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Christians Politically Active
Jimmy Moore
February 1, 2002

Christians in South Carolina are overwhelmingly active participants in elections, but they do not necessarily associate themselves with any conservative Christian political organization such as the Christian Coalition. This is one of many conclusions I drew from a recently completed graduate studies research poll. Details of this research poll and other conclusions are recorded in a full report written in December 2001 as the culminating paper for a Master of Arts Degree in Public Policy from Regent University in Virginia Beach, Virginia.

From October to November 2001, I received responses from an eligible random sample of 70 South Carolina residents in a 10-question survey poll. The specific questions in the questionaire-styled survey poll related to the attitudes and opinions of South Carolina residents who describe themselves as "Christian" in regards to voting, politics and the Christian Coalition. Adults in 36 different cities in South Carolina participated in the poll. Fifty-nine percent of poll respondents were men and forty-one percent were women. The age range of poll takers was 23-72 with an average age of 43 years old.

Most of the poll takers had heard of the Christian Coalition (71%) and said that the organization supports many issues that interest them. However, when asked to identify what issues the Christian Coalition supports, many poll respondents either left that question blank or answered that they did not know.

Conversely, although most poll takers did not know what issues it supports, they were very candid when asked about what the Christian Coalition does. There was an even split between correct answers (such as "promotes like-minded candidates," "informs the public on family issues" and "creates voter guides to inform about candidates in election years") and incorrect, opinion-oriented answers (like "distributes biased information," "seeks to push its agenda on the American public using religion as a foundation" and "drums up support for ultra right-wing candidates by printing half truth slanting comments").

One especially irate man from Columbia went so far as to say the "Christian Coalition misuses the name 'Christian' to promote extreme right-wing political agendas similar to the way the Taliban have hijacked the Islam faith." Such strong statements were a regular part of this research process.

In fact, even though I identified myself as a graduate student working on a research project, I was accused of being a Christian Coalition operative by many skeptical poll takers. As soon as people saw the name 'Christian Coalition,' it resulted in a knee-jerk reaction! That was probably the most surprising aspect of this research.

Therefore, it should be no surprise that although most of the poll takers have heard of the Christian Coalition, less than one percent of them are active participants. Many said they did not have the time or money to be involved. Others were wary of an organization that claims to speak for them on all issues. One poll taker put it best when he said that "many South Carolina Christians do not claim membership in any named group." This seems to be true based on the results of the poll.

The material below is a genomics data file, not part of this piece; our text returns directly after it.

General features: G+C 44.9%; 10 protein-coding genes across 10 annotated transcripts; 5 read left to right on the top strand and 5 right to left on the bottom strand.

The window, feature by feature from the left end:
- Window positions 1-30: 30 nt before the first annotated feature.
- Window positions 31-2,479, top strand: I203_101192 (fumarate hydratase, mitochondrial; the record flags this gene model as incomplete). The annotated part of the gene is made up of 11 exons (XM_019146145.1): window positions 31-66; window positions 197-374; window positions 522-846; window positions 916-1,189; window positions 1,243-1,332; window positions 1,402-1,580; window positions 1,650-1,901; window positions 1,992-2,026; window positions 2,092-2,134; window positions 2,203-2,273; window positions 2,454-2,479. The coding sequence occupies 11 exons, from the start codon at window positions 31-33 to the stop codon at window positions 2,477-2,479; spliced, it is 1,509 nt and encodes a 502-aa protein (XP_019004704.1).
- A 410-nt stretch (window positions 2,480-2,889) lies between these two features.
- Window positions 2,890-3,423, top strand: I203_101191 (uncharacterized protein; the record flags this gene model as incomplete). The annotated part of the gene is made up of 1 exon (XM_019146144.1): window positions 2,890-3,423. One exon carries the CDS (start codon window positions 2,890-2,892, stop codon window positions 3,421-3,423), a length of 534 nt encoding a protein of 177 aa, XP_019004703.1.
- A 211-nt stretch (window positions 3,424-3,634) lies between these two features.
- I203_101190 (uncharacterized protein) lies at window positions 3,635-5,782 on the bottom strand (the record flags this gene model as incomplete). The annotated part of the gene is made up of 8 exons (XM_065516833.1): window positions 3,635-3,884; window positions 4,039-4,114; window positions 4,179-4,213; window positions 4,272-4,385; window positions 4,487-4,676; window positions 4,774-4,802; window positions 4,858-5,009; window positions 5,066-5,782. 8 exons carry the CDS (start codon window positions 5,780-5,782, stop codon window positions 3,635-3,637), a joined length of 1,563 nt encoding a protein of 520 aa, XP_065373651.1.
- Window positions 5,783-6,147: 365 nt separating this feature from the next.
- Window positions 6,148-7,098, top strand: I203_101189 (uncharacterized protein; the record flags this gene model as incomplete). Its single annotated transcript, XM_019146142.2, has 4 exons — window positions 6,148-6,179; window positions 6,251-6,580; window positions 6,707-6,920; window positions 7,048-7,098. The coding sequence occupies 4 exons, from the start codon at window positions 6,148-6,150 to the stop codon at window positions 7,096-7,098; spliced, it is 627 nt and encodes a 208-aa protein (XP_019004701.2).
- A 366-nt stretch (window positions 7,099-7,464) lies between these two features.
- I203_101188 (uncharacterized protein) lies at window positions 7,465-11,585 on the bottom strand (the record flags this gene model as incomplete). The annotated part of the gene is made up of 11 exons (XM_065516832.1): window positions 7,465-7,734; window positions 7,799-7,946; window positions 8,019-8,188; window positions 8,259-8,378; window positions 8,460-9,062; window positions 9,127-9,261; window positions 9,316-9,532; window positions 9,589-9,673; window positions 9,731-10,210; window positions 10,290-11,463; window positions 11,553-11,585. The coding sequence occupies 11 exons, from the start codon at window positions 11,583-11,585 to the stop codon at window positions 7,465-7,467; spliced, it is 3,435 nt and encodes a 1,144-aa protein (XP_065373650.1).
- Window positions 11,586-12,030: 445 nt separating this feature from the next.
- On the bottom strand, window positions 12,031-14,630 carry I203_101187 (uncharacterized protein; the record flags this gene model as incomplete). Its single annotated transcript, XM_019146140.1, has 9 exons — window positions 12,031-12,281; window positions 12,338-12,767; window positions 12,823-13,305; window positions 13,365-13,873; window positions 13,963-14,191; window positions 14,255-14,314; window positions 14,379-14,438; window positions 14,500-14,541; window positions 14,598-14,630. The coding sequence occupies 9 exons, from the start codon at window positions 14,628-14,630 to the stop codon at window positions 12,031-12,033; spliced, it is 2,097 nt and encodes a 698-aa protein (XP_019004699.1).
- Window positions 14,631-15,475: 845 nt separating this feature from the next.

One interesting reason given in the poll that explains why many people have never joined the Christian Coalition is because they have never been asked or did not know they could be members. Although there is a perception that membership in the Christian Coalition is dwindling, the poll results show an enormous potential for the organization to gain many new members if they can just get their message out to the people.

Finally, when asked about their personal involvement in the upcoming 2002 elections in South Carolina, an overwhelming number (90%) said that they would be involved in one way or another. This was expected since most had indicated earlier in the survey that they are involved and vote in elections (97%).

What was curious was how some responded to the question about being willing to work with the Christian Coalition in the 2002 elections. While less than one percent of poll respondents had answered previously that they are not currently active in the Christian Coalition, 43% of poll takers said they would or might be willing to work with the Christian Coalition in the 2002 elections.

This enormous leap in the number of people currently active in the Christian Coalition and the number of people who were willing to work with the Christian Coalition this year was an anomaly in the survey poll. After further analysis, I concluded that since many poll respondents hold similar views as the Christian Coalition, they want to be educated more on the activities of the Christian Coalition. Most respondents were not fully aware of what the organization does. This gives the Christian Coalition a lot of hope for the future.

Can the Christian Coalition survive long enough to see a revival? The answer to that question remains to be seen. Effective leadership and a focused marketing campaign will be the keys to success. The complete research report details a brief history of the Christian Coalition, when and why its popularity began to decline, the entire results of the research poll, identification of the problems in the Christian Coalition and proposed solutions to those problems.

If you are interested in obtaining a professionally bound, paperback copy of the complete research report, then send your name and address with a check or money order for $8 to:

416 Ridgecrest Drive
Spartanburg, SC 29301

All orders will be shipped Priority Mail upon receipt. If you have any questions or comments about the research report, then feel free to contact me via e-mail at .

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